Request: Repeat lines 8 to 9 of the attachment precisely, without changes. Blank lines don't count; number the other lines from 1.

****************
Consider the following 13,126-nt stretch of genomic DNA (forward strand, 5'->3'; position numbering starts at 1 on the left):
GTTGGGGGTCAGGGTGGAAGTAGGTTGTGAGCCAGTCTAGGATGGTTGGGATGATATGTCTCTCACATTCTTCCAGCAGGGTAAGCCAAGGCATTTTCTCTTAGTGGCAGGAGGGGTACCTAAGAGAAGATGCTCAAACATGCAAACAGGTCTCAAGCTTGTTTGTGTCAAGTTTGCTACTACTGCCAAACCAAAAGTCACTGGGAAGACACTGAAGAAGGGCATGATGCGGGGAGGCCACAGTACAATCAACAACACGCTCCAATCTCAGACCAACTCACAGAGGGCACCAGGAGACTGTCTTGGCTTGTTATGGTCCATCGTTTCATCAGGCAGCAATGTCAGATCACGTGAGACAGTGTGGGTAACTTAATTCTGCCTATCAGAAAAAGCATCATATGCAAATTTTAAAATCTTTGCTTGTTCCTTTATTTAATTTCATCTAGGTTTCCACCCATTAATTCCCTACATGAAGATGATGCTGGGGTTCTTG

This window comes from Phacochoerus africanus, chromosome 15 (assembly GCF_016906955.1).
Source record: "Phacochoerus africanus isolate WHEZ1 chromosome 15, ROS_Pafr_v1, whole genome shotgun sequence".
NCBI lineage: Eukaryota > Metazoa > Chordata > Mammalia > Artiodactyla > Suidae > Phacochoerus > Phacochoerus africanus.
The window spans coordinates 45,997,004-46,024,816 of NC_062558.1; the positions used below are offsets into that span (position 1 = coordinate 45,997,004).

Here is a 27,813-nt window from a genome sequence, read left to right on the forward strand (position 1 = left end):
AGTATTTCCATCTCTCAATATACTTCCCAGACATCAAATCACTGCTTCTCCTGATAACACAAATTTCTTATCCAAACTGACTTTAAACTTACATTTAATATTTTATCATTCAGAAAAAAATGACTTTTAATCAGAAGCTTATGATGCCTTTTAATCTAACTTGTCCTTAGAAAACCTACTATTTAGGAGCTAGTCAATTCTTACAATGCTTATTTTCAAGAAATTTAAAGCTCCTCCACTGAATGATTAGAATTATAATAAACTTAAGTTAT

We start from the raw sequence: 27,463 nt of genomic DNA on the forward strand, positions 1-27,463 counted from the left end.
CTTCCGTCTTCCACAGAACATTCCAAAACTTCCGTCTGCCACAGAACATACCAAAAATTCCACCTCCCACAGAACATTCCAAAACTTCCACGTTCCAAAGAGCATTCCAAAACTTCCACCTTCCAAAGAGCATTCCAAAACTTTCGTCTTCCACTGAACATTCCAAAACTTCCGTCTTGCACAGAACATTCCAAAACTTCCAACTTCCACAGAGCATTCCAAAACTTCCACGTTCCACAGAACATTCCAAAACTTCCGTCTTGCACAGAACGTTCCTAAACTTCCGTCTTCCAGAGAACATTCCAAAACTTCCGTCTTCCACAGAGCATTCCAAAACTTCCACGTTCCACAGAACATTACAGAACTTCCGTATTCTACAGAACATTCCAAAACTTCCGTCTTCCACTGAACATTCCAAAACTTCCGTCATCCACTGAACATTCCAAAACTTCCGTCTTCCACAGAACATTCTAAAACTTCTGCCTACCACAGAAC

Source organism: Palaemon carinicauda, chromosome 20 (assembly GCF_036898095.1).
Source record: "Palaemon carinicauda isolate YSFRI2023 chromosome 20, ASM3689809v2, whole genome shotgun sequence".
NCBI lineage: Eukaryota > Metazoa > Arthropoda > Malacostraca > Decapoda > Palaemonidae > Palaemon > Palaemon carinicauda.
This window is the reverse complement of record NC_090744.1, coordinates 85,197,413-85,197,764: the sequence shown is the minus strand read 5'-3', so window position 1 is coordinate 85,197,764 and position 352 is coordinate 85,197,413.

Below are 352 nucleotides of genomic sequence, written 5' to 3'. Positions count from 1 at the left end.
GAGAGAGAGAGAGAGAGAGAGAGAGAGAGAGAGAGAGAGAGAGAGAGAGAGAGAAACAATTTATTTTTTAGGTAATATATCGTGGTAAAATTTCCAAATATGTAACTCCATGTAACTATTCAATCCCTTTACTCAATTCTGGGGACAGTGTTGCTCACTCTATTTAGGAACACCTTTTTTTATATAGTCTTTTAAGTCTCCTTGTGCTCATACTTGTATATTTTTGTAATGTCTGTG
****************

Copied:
AGTATTTCCATCTCTCAATATACTTCCCAGACATCAAATCACTGCTTCTCCTGATAACACAAATTTCTTATCCAAACTGACTTTAAACTTACATTTAATATTTTATCATTCAGAAAAAAATGACTTTTAATCAGAAGCTTATGATGCCTTTTAATCTAACTTGTCCTTAGAAAACCTACTATTTAGGAGCTAGTCAATTCTTACAATGCTTATTTTCAAGAAATTTAAAGCTCCTCCACTGAATGATTAGAATTATAATAAACTTAAGTTAT

We start from the raw sequence: 27,463 nt of genomic DNA on the forward strand, positions 1-27,463 counted from the left end.